I always say taxation is the price of freedom. By the same token, no single property owner should pay more than their fair share.
Why am I reaffirming these points in December?
We may be only half-way through the current assessment cycle in Ontario, but the Municipal Property Assessment Corp. (MPAC) has been sending out a lot of notices for property changes recently, still using the base date of 2016. It’s in your best interests to review these mid-cycle notices to ensure nothing raises a red flag.
We recently settled a matter in which the zoning of the property was reinterpreted, resulting in an assessment reduction of more than 90 percent. No assessment should be taken at face value, but must always be gauged for reasonableness.
MPAC has the Herculean task of valuing just under six million properties across Ontario. Property owners need to participate in creating tax fairness by making sure their values fall within a range of reasonableness with other properties comparable to theirs.
The next assessment cycle for 2021 to 2024 is already gearing up, with a January 2019 base date. I advise property owners to start keeping records in the new year about market indicators which might have a bearing on the assessed value of their properties.
Examples From My Client Files
An industrial building sits on about 2.4 acres. The assessment increased from $10.9 million to $23.6 million between 2014 and 2018. We’ll see what happens in 2019.
It is important to recognize that with rising assessments, this particular city has decreased tax rates substantially, so an increase in assessment does not mean an increase in tax for this property.
In fact, one of my properties in British Columbia showed an increase in the assessment this year but a 15 percent decrease in taxes. If the class in which your property is grouped shows a greater average assessment increase than yours, you might see a tax decrease. In this case, the pool of property in which our site was classified showed an average assessment increase greater than the assessment of our individual property.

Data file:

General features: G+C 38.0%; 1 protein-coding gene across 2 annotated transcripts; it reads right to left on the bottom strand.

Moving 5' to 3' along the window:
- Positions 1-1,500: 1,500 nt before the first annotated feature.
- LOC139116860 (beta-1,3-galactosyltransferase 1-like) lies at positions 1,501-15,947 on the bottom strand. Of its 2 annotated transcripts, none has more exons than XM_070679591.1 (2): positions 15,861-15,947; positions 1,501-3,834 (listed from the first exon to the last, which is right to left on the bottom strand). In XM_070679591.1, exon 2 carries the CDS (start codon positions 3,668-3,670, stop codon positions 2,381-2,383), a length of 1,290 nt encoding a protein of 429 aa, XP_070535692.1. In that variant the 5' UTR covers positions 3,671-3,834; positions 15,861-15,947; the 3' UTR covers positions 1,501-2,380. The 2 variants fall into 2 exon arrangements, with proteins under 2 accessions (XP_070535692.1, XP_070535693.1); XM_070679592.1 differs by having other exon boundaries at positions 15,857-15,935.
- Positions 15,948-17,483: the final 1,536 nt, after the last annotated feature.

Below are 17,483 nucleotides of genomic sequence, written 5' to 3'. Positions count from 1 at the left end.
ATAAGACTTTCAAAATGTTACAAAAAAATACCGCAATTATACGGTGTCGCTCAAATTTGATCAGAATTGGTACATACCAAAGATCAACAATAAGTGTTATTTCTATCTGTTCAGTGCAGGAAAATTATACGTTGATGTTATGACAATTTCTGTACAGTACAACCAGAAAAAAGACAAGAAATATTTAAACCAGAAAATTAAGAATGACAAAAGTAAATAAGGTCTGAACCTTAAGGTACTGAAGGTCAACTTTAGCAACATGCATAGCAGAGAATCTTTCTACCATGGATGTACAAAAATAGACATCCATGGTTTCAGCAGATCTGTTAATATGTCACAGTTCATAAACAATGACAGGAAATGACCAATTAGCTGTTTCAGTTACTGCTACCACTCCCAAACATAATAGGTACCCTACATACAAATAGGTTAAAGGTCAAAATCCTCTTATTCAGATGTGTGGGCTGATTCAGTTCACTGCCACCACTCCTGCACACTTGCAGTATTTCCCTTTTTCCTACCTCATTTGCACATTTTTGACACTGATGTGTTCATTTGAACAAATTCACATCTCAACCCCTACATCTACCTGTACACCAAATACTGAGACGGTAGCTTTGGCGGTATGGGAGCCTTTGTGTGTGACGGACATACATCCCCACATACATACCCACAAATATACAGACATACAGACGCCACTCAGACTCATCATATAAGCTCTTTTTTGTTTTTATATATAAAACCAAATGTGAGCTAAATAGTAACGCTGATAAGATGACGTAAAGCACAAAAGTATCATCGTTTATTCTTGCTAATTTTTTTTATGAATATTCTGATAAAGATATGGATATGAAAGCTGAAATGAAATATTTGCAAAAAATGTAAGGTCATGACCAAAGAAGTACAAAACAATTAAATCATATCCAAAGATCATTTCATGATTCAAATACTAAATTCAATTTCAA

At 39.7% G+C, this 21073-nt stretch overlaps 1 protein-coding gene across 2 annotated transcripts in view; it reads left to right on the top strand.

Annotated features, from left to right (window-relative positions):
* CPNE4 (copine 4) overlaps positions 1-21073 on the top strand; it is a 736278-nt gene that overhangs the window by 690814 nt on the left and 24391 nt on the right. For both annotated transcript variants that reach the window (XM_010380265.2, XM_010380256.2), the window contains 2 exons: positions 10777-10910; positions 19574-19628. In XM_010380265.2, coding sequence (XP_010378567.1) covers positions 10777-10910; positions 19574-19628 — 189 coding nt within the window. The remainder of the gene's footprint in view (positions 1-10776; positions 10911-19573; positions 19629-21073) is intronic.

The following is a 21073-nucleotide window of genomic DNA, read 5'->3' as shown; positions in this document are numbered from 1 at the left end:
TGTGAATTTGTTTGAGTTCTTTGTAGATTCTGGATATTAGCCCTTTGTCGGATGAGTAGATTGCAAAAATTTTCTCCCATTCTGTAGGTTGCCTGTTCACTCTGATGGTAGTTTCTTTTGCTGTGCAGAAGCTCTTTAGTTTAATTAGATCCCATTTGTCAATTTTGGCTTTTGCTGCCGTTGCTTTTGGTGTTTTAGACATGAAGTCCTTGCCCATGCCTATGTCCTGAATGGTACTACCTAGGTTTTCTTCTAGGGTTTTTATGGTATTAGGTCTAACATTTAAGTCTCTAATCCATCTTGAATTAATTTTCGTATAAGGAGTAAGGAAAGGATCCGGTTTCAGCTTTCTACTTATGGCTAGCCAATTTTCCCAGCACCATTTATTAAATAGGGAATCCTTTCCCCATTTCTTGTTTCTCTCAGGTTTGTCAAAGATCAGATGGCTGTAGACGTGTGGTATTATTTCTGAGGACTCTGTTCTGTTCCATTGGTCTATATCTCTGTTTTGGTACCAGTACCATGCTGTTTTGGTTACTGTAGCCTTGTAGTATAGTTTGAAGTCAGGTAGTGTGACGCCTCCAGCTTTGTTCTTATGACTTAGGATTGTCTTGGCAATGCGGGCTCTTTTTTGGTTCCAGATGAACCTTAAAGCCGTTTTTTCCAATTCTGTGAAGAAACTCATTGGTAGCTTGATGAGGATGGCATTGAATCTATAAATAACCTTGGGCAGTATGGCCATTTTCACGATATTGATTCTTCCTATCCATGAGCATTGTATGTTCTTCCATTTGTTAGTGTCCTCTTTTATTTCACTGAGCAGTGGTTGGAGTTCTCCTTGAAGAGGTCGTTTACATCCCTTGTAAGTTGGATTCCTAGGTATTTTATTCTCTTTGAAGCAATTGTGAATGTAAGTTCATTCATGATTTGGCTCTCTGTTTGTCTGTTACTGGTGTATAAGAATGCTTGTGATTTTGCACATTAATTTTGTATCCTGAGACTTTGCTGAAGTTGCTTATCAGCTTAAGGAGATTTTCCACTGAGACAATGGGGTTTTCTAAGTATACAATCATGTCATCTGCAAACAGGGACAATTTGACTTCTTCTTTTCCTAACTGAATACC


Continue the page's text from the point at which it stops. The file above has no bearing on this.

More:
Speaking of B.C., that province, unlike Ontario, is on an annual assessment cycle – new notices will soon be out. For 2018, we saw some huge shifts in assessment and some really big tax shifts for some properties.
This kind of volatility again emphasizes the need for property owners to make sure their assessments are fair in relation to other properties. If you are paying more tax than a neighbouring business or commercial property that is comparable to yours in terms of size, amenities, zoning, and features/functionality that impact its value or appeal, you are in reality subsidizing your competition.
In other parts of the country, Newfoundland is also at the beginning of a new cycle. In Quebec, the assessment cycle is three years, but with different starting years in different cities.
In every instance, pay attention to the notices you receive and check the dates by which you must file an appeal if you think there is a problem. Christmas might be the time for giving, but paying too much in property taxes is not the best way to observe the season.
An appeal isn’t always worth it
Do understand that appeals take time and cost money. The cost of retaining a real estate lawyer or other property valuation expert must be factored into the potential cost savings that a successful appeal would provide.
As a general rule, if your total tax bill is less than $20,000 (which, on average, is a non-residential property of less than 5,000 square feet), the tax savings will likely not justify the expense, unless you can find a cheaper way of doing the appeal.
Most people love to hate their assessments, but remember, only a relatively small minority of assessments, on average, need to be challenged and corrected.
Of those, some undervalue a property, which is obviously to the benefit of the owner. Of those that have overvalued a property, the gap is often too small to warrant the cost of an appeal.
In the end, the property owner will have to prove the assessment is unfair. There is a standardized process for appeal in every jurisdiction across Canada. To succeed in an appeal, you need to have the evidence to support your position.
Great Big Sea in one of their great tunes sing, “We’ll rant and we’ll roar like true Newfoundlanders.”
This works in a song but not in an appeal. If you can provide a strong case, it is possible to reach a settlement with your assessor without the matter going to a full tribunal, but you must be prepared with evidence.